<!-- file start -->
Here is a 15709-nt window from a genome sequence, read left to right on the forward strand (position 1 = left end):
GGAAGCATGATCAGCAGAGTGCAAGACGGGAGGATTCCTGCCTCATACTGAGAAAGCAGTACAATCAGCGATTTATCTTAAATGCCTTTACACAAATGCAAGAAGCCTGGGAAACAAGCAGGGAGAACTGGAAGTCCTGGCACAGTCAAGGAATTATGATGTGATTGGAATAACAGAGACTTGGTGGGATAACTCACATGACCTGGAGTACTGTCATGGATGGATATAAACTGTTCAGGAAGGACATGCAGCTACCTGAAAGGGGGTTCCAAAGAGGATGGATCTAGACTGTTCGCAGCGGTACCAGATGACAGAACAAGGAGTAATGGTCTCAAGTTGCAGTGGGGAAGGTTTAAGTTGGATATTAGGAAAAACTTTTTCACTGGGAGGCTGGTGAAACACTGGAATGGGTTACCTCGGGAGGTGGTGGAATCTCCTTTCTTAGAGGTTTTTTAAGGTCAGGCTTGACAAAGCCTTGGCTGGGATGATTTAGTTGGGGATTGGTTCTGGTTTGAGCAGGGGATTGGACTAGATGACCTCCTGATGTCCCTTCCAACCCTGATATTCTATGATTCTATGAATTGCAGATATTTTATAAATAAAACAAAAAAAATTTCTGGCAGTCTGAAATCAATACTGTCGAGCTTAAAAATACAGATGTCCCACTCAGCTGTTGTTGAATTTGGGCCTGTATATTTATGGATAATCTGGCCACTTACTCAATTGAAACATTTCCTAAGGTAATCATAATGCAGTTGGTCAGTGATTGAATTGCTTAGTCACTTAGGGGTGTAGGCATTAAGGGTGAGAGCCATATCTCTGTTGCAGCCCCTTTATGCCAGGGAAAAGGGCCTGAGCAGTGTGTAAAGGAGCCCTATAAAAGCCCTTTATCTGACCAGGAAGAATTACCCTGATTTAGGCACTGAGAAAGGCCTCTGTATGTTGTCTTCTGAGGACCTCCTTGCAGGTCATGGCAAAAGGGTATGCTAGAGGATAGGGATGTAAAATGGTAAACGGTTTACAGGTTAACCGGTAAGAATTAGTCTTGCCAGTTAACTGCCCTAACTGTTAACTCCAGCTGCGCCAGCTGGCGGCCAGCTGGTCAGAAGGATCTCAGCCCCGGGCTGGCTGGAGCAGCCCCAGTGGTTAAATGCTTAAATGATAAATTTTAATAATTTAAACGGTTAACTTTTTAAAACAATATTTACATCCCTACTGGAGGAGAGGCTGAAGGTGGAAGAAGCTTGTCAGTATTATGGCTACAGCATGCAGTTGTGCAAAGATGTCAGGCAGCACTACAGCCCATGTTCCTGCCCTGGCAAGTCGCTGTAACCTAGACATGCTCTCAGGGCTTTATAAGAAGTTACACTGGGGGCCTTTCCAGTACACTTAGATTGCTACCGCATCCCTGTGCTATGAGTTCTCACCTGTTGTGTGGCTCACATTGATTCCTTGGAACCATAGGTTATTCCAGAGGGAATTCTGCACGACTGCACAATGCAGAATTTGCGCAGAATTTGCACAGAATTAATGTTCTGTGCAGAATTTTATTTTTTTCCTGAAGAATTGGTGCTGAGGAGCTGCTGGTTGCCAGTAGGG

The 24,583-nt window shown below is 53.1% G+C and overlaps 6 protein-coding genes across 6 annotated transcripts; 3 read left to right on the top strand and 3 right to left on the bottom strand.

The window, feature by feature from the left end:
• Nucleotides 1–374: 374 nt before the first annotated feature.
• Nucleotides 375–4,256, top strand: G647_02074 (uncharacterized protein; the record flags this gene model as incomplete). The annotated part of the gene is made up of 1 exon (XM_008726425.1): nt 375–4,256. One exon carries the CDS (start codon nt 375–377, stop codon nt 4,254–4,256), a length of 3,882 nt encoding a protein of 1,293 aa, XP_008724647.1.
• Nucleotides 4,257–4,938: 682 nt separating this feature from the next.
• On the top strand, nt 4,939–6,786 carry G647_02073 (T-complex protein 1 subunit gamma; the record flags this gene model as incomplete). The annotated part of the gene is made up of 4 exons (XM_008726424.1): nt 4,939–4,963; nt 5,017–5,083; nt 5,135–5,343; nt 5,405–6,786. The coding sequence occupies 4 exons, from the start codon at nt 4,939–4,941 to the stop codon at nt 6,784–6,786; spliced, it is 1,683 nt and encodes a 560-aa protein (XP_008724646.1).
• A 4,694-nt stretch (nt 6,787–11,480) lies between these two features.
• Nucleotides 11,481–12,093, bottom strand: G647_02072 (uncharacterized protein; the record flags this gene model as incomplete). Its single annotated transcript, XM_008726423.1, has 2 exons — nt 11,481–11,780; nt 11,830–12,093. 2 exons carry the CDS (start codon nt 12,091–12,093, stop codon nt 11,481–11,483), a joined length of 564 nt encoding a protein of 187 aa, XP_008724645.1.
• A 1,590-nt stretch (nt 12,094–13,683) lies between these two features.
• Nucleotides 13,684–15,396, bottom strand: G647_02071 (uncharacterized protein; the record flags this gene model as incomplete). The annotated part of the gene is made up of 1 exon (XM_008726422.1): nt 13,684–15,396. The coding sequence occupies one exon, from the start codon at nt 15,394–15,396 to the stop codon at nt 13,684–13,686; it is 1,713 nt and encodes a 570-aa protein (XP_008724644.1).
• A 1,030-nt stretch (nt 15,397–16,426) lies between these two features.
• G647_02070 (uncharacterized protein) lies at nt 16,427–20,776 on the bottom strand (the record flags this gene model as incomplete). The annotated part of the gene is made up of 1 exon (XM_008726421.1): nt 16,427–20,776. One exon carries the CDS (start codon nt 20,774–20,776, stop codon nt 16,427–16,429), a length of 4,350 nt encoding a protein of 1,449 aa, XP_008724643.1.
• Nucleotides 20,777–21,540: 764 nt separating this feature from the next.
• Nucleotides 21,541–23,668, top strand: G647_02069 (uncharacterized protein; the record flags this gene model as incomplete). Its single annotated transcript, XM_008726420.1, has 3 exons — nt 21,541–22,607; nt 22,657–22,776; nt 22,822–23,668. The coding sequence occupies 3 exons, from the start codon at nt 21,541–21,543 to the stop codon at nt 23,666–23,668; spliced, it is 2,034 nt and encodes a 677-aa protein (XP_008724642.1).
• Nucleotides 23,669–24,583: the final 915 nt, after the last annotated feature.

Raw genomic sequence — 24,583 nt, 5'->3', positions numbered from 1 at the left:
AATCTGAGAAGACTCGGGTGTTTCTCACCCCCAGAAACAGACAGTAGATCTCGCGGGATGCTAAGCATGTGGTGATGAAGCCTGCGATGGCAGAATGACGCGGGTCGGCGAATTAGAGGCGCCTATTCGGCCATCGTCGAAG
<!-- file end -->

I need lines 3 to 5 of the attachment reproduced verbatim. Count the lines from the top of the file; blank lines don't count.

The 24,583-nt window shown below is 53.1% G+C and overlaps 6 protein-coding genes across 6 annotated transcripts; 3 read left to right on the top strand and 3 right to left on the bottom strand.

The window, feature by feature from the left end:
• Nucleotides 1–374: 374 nt before the first annotated feature.